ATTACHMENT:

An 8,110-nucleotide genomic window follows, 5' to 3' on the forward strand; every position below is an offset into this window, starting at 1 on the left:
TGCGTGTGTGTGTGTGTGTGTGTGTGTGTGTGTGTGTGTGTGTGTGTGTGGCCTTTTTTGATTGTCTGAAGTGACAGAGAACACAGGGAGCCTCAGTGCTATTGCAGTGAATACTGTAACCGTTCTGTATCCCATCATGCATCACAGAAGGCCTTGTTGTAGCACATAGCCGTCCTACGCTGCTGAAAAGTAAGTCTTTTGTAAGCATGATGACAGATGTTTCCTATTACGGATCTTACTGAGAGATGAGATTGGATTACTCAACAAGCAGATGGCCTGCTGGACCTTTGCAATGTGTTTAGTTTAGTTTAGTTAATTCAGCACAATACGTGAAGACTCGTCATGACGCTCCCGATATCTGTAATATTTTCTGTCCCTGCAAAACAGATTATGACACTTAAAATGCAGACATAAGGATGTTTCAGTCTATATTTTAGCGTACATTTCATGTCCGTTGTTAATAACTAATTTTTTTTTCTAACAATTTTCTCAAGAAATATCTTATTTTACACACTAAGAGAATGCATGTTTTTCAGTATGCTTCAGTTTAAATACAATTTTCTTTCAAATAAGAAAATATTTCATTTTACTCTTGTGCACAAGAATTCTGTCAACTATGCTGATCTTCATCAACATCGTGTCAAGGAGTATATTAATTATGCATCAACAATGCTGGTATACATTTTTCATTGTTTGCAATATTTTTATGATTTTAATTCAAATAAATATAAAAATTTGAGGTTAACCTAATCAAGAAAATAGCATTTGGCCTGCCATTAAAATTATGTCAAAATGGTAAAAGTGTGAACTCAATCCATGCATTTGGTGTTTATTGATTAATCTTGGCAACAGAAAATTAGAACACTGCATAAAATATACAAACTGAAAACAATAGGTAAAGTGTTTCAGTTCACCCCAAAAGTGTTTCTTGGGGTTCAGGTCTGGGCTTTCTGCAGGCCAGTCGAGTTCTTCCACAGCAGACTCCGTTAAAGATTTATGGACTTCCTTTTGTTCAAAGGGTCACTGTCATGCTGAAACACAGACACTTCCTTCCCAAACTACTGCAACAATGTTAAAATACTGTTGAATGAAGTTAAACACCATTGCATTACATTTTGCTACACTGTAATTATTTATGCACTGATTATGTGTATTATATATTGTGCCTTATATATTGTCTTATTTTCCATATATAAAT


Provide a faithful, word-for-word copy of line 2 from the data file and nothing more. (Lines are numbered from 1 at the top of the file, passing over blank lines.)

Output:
TGCGTGTGTGTGTGTGTGTGTGTGTGTGTGTGTGTGTGTGTGTGTGTGTGGCCTTTTTTGATTGTCTGAAGTGACAGAGAACACAGGGAGCCTCAGTGCTATTGCAGTGAATACTGTAACCGTTCTGTATCCCATCATGCATCACAGAAGGCCTTGTTGTAGCACATAGCCGTCCTACGCTGCTGAAAAGTAAGTCTTTTGTAAGCATGATGACAGATGTTTCCTATTACGGATCTTACTGAGAGATGAGATTGGATTACTCAACAAGCAGATGGCCTGCTGGACCTTTGCAATGTGTTTAGTTTAGTTTAGTTAATTCAGCACAATACGTGAAGACTCGTCATGACGCTCCCGATATCTGTAATATTTTCTGTCCCTGCAAAACAGATTATGACACTTAAAATGCAGACATAAGGATGTTTCAGTCTATATTTTAGCGTACATTTCATGTCCGTTGTTAATAACTAATTTTTTTTTCTAACAATTTTCTCAAGAAATATCTTATTTTACACACTAAGAGAATGCATGTTTTTCAGTATGCTTCAGTTTAAATACAATTTTCTTTCAAATAAGAAAATATTTCATTTTACTCTTGTGCACAAGAATTCTGTCAACTATGCTGATCTTCATCAACATCGTGTCAAGGAGTATATTAATTATGCATCAACAATGCTGGTATACATTTTTCATTGTTTGCAATATTTTTATGATTTTAATTCAAATAAATATAAAAATTTGAGGTTAACCTAATCAAGAAAATAGCATTTGGCCTGCCATTAAAATTATGTCAAAATGGTAAAAGTGTGAACTCAATCCATGCATTTGGTGTTTATTGATTAATCTTGGCAACAGAAAATTAGAACACTGCATAAAATATACAAACTGAAAACAATAGGTAAAGTGTTTCAGTTCACCCCAAAAGTGTTTCTTGGGGTTCAGGTCTGGGCTTTCTGCAGGCCAGTCGAGTTCTTCCACAGCAGACTCCGTTAAAGATTTATGGACTTCCTTTTGTTCAAAGGGTCACTGTCATGCTGAAACACAGACACTTCCTTCCCAAACTACTGCAACAATGTTAAAATACTGTTGAATGAAGTTAAACACCATTGCATTACATTTTGCTACACTGTAATTATTTATGCACTGATTATGTGTATTATATATTGTGCCTTATATATTGTCTTATTTTCCATATATAAAT